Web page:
Gear Review: Salomon Speedcross 5

The Salomon Speedcross 5 trail runner, a stalwart of Salomon’s trail-running line, gets an upgrade for 2019. Wider lugs on the soles give better traction, and a toe rock plate beefs up toe-stubbing protection. The drop stays the same: ten millimeters.

Salomon Speedcross 5

MSRP: $130
Weight for two: One pound, 7 ounces for men; one pound, 4 ounces for women.
Drop: Ten millimeters.
Style: Ankle high trail-running shoe.
Intended purpose: Trail running, hiking.

Women’s model available here.

The big lugs give solid traction on trails.

Circumstances of Use

True confessions.

I read books with pages that turn. I listen to CDs.

And I wore hiking boots. Until now.

The Salomon Speedcross 5 are worthy trail runners to set your feet free from the confines of boots.

The Speedcross have deep lugs on the soles, providing aggressive traction on trail with Contagrip rubber. The Contragrip technology is a mix of several compounds, with denser, more durable layers on the outside where the sole meets the trail, and spongier material closer to your feet.

I’ve worn the Speedcross in snow and ice (hello, Smokies) and mud (be there soon, Vermud). In short, everything a New England spring could throw at me. I scrambled up and down rocks (Whites, anyone?) with a sure-footedness that I never felt in boots. And the cushioned toe box saved my feet from occasional stubs. I’ve taken them on long hikes carrying a moderately heavy pack. They handled the load without punishing my feet.

They’re comfortable, and easy to put on and take off with Salomon’s Quicklace single-pull laces. The pull tab at the end of the lace tucks into a mesh pocket at the top of the tongue, and is easy to remove when it’s time to take off the shoes.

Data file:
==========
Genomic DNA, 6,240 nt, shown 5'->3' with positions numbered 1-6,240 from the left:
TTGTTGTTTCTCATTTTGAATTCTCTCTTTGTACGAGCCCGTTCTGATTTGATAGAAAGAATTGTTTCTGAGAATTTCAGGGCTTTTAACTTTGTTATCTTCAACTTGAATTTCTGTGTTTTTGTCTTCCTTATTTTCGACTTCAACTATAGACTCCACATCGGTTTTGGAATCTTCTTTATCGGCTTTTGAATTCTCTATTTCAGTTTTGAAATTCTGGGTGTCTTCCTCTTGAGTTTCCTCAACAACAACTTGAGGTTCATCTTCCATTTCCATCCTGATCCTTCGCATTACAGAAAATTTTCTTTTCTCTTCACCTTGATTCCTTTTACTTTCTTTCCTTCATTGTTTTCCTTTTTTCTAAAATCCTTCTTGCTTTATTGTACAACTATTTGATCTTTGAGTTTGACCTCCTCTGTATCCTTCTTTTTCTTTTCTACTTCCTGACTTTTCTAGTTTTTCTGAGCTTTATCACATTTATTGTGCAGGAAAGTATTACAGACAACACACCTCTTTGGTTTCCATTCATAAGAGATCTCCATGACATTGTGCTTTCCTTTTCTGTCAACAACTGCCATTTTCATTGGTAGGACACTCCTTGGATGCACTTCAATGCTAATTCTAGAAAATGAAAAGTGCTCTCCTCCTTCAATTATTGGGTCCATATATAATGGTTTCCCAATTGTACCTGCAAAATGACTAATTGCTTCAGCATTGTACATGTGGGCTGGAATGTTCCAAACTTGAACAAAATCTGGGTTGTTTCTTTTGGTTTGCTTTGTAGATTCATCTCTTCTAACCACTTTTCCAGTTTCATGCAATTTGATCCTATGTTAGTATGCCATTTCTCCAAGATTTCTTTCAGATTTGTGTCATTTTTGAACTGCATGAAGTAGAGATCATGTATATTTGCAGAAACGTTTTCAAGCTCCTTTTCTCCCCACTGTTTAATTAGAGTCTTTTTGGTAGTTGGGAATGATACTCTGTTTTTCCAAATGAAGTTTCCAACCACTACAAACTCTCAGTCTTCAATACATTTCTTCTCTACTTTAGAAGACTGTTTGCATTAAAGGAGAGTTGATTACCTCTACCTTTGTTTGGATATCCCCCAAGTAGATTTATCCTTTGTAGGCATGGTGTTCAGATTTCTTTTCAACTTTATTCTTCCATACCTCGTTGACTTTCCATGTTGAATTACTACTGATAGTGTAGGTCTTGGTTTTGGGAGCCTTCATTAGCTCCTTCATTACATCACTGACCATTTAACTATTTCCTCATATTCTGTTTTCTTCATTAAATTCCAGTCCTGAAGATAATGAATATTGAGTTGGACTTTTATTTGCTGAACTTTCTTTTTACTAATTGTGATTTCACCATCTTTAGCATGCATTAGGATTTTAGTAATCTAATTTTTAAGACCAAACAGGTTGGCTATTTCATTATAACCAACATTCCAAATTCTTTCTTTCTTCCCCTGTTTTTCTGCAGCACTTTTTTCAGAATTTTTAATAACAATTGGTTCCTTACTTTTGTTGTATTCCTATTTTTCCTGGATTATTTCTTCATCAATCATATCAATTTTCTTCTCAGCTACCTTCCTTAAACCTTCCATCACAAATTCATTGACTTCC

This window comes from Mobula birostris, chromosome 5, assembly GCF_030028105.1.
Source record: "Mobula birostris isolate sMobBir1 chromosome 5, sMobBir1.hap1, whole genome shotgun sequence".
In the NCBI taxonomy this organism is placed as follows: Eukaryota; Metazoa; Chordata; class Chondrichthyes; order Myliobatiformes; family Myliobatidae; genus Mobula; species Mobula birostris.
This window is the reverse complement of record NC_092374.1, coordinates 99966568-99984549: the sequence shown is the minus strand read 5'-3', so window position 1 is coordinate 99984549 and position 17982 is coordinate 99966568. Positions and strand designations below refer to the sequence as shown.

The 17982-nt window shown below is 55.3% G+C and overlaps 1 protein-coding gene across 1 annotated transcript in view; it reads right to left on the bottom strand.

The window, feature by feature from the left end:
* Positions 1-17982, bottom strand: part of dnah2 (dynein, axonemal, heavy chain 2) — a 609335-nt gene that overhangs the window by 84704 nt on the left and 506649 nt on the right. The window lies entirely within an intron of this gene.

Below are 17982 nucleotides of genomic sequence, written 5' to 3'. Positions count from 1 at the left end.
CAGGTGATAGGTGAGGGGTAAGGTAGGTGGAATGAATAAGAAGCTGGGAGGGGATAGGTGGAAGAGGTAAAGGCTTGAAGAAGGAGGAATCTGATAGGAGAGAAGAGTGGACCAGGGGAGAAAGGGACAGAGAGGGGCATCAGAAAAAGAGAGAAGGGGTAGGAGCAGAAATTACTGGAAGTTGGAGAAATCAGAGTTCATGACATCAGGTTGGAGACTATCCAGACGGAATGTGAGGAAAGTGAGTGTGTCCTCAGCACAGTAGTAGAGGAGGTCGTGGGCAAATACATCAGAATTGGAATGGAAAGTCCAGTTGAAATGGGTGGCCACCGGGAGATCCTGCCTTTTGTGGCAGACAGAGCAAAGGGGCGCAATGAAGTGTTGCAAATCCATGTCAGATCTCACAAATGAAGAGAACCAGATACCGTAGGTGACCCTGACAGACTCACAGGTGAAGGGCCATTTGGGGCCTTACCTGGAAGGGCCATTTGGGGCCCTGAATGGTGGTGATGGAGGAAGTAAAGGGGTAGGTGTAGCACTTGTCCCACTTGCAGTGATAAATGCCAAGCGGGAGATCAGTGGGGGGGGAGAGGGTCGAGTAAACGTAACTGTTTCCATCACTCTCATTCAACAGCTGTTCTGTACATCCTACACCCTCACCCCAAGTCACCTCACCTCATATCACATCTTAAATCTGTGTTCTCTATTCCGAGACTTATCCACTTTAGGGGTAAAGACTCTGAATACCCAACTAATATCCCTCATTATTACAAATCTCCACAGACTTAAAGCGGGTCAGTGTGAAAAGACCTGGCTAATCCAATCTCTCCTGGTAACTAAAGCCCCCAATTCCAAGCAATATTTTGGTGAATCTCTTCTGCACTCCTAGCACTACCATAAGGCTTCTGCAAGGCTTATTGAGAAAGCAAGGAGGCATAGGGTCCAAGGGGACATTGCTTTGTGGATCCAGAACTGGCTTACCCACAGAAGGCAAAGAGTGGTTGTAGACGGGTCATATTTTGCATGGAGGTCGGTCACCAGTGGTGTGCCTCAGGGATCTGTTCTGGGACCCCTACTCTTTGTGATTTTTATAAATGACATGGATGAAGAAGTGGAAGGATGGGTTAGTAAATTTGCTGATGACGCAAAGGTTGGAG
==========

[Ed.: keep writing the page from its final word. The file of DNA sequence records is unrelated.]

The Quicklace system makes tightening the shoes easy. And the lace tucks into a pocket at the top of the tongue.

They’ve kept my feet warm in snow, and I’ve found them to be nimble while navigating icy trails.

The ten-millimeter drop on the Speedcross 5 is meant for heel strikers; that is, people who put down their heel or midfoot first when running or walking. Most of us walk and run that way—elite runners tend to land forefeet first—and Salomon says it has increased the heel cushioning to absorb the impact of dirt and rocks.

The OrthoLite footbed helps move moisture away from your feet, and the EnergyCell midsole uses a high-rebound compound that cushions your feet.

The Speedcross 5 gave me a true fit. My feet are size 12, D width, and the Speedcross 5 size 12 had room for my toes to move in the toe box. The rest of the ankle-high shoe firmly cradled my feet without being tight.

And the uppers gripped my ankles, providing protection from rolling. The shoes have welded uppers with flexible SensiFit arms that move with your feet—cradling them  from midsoles to laces—and provide a secure and snug fit. This makes the Speedcross a slightly stiff shoe, ensuring a level of comfort and security on trail.

The nylon mesh upper with welded synthetic overlays is designed to keep debris out of the shoe, and I didn’t have any unwelcome pebbles or sticks irritating my feet. The mesh gave my feet some breathing room, although they were quick to let in water. And fairly quick to dry.

The midsole toe height is 20 millimeters, and the midsole heel height is 30 millimeters, giving the shoes their 10 millimeter drop. Compared with zero drop shoes, it’s like wearing platform shoes.

Sure-footed grip on rocks.


Fit: The size 12 Speedcross fit my D-width foot perfectly. (The women’s version is a B width.) I had plenty of room to wiggle my toes, but the width might not be good for wider feet because Salomons run narrow. The Speedcross 4 is available in a wide width; no word from Salomon if the Speedcross 5 also will be available in wide.